In the media
Sanger on Wikipedia; Silver on Vox; lawyers on monkeys
Sanger: "The inmates started running the asylum"
Wikipedia co-founder Larry Sanger was interviewed by Vice for the story "Wikipedia's Co-Founder Is Wikipedia's Most Outspoken Critic". Sanger spoke of the beginnings of Wikipedia and the personalities it attracted:
||Back then, I just wanted to sort of foster a collegial atmosphere that would be open and welcoming to a lot of different people so they could get to work on making a lot of encyclopedia articles. But these "characters" showed up and they focused a lot on the wiki itself, on getting quite personal, and causing a great deal of unnecessary controversy [...] Because [Wikipedia] was wide open, and anybody could participate, there were people who would spent a lot of their time wasting everyone else's time. I doubt that many of those people are just "bad," they might just be abrasive, confused... "mentally unhinged," in a few cases.
According to Sanger, the resulting problems persist today:
||I think Wikipedia never solved the problem of how to organize itself in a way that didn't lead to mob rule. [...] I do think it has a root problem that's social. People that I would say are trolls sort of took over. The inmates started running the asylum.
At the end of the interview, Sanger reflected on his role in Wikipedia's founding and its success:
||I don't know how much the success of Wikipedia really reflects well on me [...] that's just the nature of certain kinds of discovery. I mean, just as anyone might say about any number of inventions, it's not clear to me how much Wikipedia was just dumb luck. I will say that a lot of the success of Wikipedia was exactly what we hoped and dreamed. And some of the policy choices that we made were definitely the right ones. I think the neutrality policy is absolutely instrumental, for example. The changes that we made to the way that wikis work was instrumental. So we definitely did some right things that we can take credit for. But I don't know.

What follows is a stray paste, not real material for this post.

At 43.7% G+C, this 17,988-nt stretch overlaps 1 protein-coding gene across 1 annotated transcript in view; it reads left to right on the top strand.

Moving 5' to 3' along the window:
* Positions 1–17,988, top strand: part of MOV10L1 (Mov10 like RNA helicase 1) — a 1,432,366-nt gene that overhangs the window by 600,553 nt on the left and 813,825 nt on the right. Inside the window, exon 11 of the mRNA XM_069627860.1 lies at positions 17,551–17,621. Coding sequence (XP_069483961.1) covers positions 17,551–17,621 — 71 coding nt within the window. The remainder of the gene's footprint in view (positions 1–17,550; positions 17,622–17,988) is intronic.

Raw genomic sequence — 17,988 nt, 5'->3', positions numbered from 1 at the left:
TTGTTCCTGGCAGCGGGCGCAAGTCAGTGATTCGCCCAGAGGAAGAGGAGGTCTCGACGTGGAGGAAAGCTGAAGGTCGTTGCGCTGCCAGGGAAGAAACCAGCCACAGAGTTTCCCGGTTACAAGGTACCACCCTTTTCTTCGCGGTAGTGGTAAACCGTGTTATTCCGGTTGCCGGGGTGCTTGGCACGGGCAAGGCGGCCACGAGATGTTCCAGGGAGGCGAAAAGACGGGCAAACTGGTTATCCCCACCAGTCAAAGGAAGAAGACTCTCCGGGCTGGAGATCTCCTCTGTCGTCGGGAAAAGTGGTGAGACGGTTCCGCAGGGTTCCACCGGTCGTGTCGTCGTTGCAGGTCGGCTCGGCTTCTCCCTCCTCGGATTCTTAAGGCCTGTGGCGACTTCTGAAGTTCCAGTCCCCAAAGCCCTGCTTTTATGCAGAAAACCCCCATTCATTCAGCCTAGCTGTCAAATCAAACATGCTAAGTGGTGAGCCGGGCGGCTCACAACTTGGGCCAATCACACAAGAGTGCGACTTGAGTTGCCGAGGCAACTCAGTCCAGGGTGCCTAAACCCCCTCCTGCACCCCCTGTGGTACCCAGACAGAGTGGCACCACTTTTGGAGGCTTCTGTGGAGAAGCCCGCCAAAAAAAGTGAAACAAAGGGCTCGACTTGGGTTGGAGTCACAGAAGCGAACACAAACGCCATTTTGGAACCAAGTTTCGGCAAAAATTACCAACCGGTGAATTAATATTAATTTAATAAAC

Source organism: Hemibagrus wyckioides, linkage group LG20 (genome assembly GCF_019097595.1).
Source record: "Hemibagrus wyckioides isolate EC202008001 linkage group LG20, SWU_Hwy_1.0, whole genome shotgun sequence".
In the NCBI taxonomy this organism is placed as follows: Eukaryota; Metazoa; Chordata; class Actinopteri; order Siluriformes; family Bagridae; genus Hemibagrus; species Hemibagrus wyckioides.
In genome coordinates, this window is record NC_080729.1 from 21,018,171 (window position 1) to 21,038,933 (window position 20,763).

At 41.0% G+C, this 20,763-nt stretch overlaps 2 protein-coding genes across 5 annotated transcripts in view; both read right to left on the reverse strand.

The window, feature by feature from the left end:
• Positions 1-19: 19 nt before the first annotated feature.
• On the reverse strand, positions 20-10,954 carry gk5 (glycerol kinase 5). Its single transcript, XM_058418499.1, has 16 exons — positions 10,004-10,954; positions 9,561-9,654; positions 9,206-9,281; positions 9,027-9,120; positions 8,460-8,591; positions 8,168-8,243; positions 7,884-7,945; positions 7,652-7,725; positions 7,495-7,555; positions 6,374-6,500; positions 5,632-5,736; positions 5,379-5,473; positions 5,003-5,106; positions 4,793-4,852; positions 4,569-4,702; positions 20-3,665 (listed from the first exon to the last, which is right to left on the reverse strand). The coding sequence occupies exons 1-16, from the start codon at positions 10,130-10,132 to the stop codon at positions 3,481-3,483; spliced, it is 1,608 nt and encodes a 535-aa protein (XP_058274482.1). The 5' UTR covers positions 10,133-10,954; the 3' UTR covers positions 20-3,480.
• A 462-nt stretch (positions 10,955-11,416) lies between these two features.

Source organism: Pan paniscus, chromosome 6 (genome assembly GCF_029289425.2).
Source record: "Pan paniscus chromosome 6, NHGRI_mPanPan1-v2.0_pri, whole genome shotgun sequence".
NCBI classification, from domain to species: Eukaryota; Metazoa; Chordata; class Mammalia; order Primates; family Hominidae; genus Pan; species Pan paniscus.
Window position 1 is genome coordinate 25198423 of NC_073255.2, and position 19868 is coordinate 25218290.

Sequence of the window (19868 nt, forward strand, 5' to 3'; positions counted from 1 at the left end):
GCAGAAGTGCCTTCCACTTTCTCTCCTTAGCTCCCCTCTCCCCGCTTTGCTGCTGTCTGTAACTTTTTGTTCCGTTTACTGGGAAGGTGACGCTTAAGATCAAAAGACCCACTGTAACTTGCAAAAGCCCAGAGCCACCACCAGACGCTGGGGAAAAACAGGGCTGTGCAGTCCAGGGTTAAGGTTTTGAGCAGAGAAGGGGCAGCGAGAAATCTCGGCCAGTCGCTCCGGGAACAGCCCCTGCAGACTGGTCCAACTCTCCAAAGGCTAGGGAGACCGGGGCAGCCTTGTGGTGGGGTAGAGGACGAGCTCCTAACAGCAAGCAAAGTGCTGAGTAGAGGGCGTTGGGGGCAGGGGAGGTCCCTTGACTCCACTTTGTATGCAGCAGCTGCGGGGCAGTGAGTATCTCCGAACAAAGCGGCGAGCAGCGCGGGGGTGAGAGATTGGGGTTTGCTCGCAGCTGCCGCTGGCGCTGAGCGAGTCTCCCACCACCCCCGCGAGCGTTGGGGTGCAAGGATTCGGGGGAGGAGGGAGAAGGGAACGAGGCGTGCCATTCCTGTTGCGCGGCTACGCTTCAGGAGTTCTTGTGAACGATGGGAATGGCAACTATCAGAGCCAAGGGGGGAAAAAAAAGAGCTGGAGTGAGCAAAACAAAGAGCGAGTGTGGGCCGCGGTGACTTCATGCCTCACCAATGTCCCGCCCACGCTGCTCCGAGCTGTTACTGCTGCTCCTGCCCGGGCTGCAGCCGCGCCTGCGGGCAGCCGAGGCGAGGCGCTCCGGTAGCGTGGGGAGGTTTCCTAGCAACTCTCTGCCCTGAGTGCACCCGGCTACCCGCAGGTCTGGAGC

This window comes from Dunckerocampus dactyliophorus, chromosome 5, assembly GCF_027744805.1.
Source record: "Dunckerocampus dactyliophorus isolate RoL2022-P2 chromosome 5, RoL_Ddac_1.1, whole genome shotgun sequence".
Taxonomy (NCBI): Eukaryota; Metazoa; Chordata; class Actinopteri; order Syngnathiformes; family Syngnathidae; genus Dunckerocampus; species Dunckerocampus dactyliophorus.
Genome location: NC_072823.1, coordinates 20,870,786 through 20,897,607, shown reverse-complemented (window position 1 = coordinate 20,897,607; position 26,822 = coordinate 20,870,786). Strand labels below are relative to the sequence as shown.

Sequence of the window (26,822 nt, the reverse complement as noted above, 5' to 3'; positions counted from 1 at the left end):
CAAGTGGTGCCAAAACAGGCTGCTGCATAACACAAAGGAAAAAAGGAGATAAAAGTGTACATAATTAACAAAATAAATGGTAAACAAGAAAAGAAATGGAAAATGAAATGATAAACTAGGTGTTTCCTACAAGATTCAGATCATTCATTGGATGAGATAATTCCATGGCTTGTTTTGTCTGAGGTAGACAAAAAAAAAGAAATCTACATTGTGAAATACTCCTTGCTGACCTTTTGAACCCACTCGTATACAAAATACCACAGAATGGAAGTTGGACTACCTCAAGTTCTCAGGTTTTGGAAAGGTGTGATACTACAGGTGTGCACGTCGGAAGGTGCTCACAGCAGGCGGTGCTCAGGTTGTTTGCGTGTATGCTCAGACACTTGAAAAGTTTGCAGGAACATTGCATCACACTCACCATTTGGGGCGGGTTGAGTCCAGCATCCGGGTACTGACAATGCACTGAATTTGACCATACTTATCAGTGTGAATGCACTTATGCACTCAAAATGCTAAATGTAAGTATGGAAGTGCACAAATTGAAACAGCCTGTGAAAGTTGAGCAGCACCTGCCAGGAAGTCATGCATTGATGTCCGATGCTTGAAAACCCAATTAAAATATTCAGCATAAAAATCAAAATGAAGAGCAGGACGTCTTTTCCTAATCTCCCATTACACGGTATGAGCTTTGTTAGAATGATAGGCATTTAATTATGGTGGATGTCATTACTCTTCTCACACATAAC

Sanger's interview was the subject of a few media reports, such as The Independent's story "Wikipedia co-founder Larry Sanger says website has been 'taken over by trolls'". Sanger complained that newspaper "basically made an article out of" the interview "without interviewing me or doing any fact-checking. And they got the thrust of the interview wrong." G
FiveThirtyEight boss blasts Vox, accusing the site of using "shortcuts"
In an interview with Catie Lazarus on her show Employee of the Month, FiveThirtyEight boss Nate Silver, blasted Vox for a lack of originality in their work. He said when working on a topic, his team gets immersed in it so they can do the best work possible. In terms of checking for bias in his own work, Silver says through dialogue with people he disagrees with and encouraging feedback from a wider audience.
However, he clearly stated that Vox reads Wikipedia pages and “writes a take on” the articles and also accused Vox of not being able to back up its published information - “I know how hard my writers and my editors work to try and get the facts right, to not always go for the hot take that you can’t really provide evidence for, right?”
Vox has gotten in trouble for inaccuracy in its stories before but the Vox editor-in-chief, Ezra Klein, defended the site’s efforts. “I’m tremendously proud of the incredible work my writers do – good explanatory journalism is very, very hard, and as such, I think it’s best to let it speak for itself.”
In September, Vox was criticized for an article which was largely taken from a Wikimedia Foundation blog post (see previous Signpost coverage). L
"Monkey see, monkey sue"
Techdirt reports on motions to dismiss in the bizarre lawsuit filed by People for the Ethical Treatment of Animals (PETA) over the monkey selfie copyright dispute (see previous Signpost coverage). Motions from lawyers representing wildlife photographer David Slater and his publisher Blurb, Inc. ignored copyright issues and focused on the lack of standing, namely making the point that a monkey could not sue nor could PETA sue on the monkey's behalf. Blurb's motion summarizes this point in its first line: "This is a copyright case filed on behalf of a monkey." Slater's motion favors amusement but is almost as succinct:
||A monkey, an animal-rights organization and a primatologist walk into federal court to sue for infringement of the monkey’s claimed copyright. What seems like the setup for a punchline is really happening. It should not be happening [...] dismissal of this action is required for lack of standing and failure to state a claim upon which relief can be granted. Monkey see, monkey sue is not good law [...]
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